Even in some of the world’s most hostile conflicts, where great violence has been inflicted, those involved have to try to live along-side one another in peace.
What makes compromise easier in some settings than in others, and amongst certain sorts of victim?
This is the subject of new £1.26million research project by a team from the University of Aberdeen.
The Leverhulme Trust has awarded the grant to a research team led by Professor John Brewer and Professor Bernadette C Hayes, from the Department of Sociology. The money is to be used across six linked projects over a five-year period.
It is hoped that a greater understanding of the way in which compromise is reached could assist in the future resolution of tensions, whether it be on the international stage or within a workplace or neighbourhood.
They will take as their starting point three of the most serious global conflicts, in Northern Ireland, Sri Lanka and South Africa.
They will be interviewing victims, meeting victim groups, undertaking surveys and exploring wider community attitudes towards compromise and reconciliation. The team will be working with local colleagues in these arenas of conflict and undertaking parallel studies in each.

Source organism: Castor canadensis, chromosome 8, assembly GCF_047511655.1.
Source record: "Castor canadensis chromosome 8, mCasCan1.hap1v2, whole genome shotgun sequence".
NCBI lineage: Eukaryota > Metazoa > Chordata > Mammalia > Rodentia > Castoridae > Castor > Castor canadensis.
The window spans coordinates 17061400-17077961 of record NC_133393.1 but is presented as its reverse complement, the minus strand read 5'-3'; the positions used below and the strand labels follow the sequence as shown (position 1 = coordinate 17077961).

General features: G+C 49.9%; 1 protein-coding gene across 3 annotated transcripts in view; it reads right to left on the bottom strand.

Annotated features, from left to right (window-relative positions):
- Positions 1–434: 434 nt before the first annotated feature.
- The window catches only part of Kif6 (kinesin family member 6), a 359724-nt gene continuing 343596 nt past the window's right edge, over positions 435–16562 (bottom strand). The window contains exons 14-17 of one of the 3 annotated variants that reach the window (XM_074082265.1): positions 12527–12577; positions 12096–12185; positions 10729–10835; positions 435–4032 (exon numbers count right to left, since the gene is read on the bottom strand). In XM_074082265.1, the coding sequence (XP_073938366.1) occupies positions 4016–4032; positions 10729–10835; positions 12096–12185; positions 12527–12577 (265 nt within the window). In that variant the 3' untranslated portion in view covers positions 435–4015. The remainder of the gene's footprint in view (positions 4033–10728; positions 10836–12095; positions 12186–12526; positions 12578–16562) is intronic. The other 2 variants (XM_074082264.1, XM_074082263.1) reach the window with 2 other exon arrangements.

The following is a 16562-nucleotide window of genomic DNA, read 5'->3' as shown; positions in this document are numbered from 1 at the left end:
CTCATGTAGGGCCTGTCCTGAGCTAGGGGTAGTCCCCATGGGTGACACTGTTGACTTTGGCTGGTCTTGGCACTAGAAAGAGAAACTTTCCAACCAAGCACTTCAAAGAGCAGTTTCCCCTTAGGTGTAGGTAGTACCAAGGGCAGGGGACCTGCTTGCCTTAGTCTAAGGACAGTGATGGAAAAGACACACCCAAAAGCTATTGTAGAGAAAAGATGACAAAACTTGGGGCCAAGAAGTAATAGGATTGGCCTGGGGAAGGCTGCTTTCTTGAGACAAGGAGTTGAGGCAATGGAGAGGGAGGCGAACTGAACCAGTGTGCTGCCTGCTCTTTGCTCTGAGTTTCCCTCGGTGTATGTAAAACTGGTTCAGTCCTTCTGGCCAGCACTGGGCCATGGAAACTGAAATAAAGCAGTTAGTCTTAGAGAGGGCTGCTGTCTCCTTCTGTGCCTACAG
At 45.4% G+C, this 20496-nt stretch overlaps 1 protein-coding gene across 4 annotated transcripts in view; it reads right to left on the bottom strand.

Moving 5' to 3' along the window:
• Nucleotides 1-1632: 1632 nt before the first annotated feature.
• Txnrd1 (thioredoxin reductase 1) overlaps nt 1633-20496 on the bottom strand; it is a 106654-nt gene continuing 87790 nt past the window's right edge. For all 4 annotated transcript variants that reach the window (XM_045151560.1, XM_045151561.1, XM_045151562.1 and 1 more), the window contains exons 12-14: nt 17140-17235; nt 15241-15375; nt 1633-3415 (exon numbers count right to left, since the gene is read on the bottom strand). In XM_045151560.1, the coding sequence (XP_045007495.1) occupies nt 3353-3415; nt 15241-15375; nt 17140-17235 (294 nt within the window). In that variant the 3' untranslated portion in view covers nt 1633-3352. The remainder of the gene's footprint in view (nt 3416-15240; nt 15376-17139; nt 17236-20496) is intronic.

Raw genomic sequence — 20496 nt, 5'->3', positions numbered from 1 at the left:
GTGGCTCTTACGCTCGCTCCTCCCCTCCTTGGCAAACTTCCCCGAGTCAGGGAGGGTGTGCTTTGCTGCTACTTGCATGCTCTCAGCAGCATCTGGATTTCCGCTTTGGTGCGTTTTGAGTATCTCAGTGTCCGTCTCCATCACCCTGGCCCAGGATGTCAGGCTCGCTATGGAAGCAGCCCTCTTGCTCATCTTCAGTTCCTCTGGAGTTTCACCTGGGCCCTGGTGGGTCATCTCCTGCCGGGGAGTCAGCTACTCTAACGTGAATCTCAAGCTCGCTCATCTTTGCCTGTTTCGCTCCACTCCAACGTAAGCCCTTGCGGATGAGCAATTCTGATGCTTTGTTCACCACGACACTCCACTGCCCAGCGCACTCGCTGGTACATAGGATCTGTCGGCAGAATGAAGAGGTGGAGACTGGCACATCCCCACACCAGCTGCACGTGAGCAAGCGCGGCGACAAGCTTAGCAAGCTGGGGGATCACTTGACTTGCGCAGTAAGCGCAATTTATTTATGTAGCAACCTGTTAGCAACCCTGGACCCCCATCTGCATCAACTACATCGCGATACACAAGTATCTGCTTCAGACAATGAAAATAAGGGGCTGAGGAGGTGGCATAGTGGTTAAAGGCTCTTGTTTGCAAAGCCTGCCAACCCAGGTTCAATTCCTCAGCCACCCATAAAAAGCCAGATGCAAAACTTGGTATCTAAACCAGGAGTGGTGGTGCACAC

Researchers will also consider more historical case studies, such as the USA after its civil war, Germany in the aftermath of Nazism, Spain in the wake of Franco’s regime and Lebanon following its civil war.
Professor Brewer said: “Compromise is the same in all settings but is thrown into higher relief in situations of communal conflict.
“We hope to establish commonalities in how compromise is reached following conflict, which can be applied to a range of scenarios – from civil war to workplace disputes, politically motivated violence to family disputes.
“This is an ambitious programme of related projects and is consistent with The Leverhulme Trust’s commitment to fund socially relevant and engaged research.
“We share the Trust’s view that research should make a difference to people’s lives and the Aberdeen team intent to ensure that this programme becomes part of its own subject matter by assisting people in the development of feelings of compromise.”
Professor Hayes said: “We are interested in how people reach compromise and want to understand more about the mechanism by which agreement is reached.
“To understand this, we will look at more extreme cases, like those who have been the victims of violence, and how they negotiate compromise.
“We intend to ensure that our results as disseminated back to victims in various forms of public writing and in a series of television and radio programmes.”